Starring: Nagarjuna Akkineni, Allari Naresh, Raj Tarun, Ashika Ranganath, Mirnaa Menon
Rukshar Dhillon, Shabeer Kallarakkal, Ravi Varma, Nassar, Rao Ramesh, Madhusudan Rao
Director: Vijay Binni
Producer: Srinivasa Chitturi
Music Director: M. M. Keeravani
Set against the backdrop of Ambajipeta village, the narrative follows Kistayya (Nagarjuna), whose family receives aid from village President Peddayya (Nasser) during a crisis. Kistayya, a loyalist, is romantically involved with Mahalaxmi, aka Varalu (Ashika Ranganath).
However, an unforeseen incident leads to their separation, unraveling a complex web of relationships. The plot thickens with Dasu (Shabeer Kallarakkal), Peddayya’s son, harboring ill intentions towards Kistayya and his brother Anji (Allari Naresh). The movie unfolds the reasons behind their rivalry, the separation of Varalu and Kistayya, and the connection of Bhaskar (Raj Tarun) to the narrative.
Nagarjuna’s enduring charm and mass appeal shine through, complemented by his striking on-screen presence.
Ashika Ranganath impressively takes on a challenging role, excelling in both beauty and acting prowess, particularly in scenes with Nagarjuna.
Allari Naresh delivers an entertaining performance, making a lasting impact in the second half.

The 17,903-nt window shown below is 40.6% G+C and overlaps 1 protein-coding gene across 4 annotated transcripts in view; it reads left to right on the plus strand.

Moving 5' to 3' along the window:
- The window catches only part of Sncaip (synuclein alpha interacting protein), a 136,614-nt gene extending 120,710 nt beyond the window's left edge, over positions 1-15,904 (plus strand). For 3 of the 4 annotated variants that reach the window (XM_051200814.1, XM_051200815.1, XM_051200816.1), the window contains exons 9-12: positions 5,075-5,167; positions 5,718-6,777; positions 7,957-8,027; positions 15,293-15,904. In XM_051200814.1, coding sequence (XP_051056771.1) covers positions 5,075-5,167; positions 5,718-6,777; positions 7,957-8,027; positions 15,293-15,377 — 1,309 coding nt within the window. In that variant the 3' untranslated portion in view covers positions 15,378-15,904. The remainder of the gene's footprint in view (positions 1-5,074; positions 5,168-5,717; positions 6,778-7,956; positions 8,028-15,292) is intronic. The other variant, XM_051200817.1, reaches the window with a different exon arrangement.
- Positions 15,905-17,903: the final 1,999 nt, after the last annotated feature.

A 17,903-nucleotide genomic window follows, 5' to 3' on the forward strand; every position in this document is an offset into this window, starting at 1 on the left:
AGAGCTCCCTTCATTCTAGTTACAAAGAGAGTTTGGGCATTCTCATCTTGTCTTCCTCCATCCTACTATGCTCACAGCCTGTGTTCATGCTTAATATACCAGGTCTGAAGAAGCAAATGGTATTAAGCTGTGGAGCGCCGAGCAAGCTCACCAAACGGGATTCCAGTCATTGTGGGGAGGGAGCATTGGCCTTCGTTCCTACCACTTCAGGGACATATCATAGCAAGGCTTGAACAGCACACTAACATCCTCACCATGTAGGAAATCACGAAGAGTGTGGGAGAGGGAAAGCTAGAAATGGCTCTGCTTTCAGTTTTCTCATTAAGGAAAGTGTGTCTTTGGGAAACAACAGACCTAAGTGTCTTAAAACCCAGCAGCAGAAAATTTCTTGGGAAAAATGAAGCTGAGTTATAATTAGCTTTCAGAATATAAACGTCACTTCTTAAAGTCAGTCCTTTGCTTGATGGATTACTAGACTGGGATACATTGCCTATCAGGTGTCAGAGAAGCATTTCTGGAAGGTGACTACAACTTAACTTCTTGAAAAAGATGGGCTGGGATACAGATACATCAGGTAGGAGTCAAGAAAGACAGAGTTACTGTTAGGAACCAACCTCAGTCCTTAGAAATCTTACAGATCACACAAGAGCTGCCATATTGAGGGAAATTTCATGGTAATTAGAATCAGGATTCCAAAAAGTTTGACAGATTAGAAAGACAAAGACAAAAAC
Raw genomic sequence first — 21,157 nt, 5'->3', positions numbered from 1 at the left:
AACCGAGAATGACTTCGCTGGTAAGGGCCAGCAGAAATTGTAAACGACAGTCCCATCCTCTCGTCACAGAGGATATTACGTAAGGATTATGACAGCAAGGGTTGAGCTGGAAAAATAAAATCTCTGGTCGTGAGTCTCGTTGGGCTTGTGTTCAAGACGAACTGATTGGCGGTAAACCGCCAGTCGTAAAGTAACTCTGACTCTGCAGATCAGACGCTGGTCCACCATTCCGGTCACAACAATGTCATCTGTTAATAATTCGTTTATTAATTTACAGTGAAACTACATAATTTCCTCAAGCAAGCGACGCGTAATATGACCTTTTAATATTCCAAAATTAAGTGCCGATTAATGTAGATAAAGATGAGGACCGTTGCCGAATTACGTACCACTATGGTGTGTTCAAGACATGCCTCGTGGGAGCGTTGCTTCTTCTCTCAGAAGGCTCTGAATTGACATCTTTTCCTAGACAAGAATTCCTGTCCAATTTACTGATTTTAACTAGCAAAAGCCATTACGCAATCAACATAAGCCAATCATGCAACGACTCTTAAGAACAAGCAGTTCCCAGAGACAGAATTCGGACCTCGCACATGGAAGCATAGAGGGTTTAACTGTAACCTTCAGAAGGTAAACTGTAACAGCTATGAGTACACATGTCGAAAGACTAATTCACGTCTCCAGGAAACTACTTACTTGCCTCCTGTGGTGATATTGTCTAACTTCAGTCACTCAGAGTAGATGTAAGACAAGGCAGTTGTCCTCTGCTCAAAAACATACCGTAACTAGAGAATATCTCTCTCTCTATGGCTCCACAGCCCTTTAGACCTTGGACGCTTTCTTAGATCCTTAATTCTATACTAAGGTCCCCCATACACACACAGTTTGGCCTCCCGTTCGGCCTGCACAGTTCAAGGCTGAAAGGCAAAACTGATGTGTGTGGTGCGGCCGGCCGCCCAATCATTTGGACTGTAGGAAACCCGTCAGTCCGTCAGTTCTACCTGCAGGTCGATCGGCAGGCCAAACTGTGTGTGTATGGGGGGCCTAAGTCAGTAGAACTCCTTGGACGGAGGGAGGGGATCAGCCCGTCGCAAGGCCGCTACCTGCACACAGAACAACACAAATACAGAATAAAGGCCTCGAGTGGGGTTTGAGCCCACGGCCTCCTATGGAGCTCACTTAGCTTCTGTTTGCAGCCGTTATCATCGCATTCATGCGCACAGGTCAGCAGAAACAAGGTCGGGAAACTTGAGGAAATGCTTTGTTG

MM Keeravaani’s music effectively establishes emotional tones, and well-crafted pre-climax and climax scenes enhance the movie’s overall appeal.
The supporting cast delivers satisfactory performances.
The storyline lacks novelty for Telugu audiences, and the screenplay could have been more impactful.
Characters portrayed by Raj Tarun, Shabeer, and Rukshar Dhillon could have been further developed.
Despite neat direction, a more fast-paced screenplay could have elevated the overall impact.
The emotional bond between Allari Naresh and Nagarjuna could have been better portrayed in the first half, influencing later scenes for enhanced entertainment.
A more vigorous portrayal of the villain and thoughtful placement of a couple of songs could have enhanced the overall viewing experience.
Director Vijay Binni effectively handles the film, though a more focused effort on a gripping screenplay could have yielded better results.
MM Keeravaani’s impressive background score enhances numerous scenes, capturing the right mood for love, action, and sadness.
Skillful editing and cinematography contribute to the film’s quality with appreciable production values.
The art department deserves recognition for its valuable contributions.
Naa Saami Ranga is a watchable village drama with commendable performances from Nagarjuna, Allari Naresh, and Ashika Ranganath. The film faces challenges with its slow-paced first half and the absence of significant highlight sequences. While it may not cater to all sections of the audience, it promises an enjoyable experience, especially for mass and family audiences during the festive season.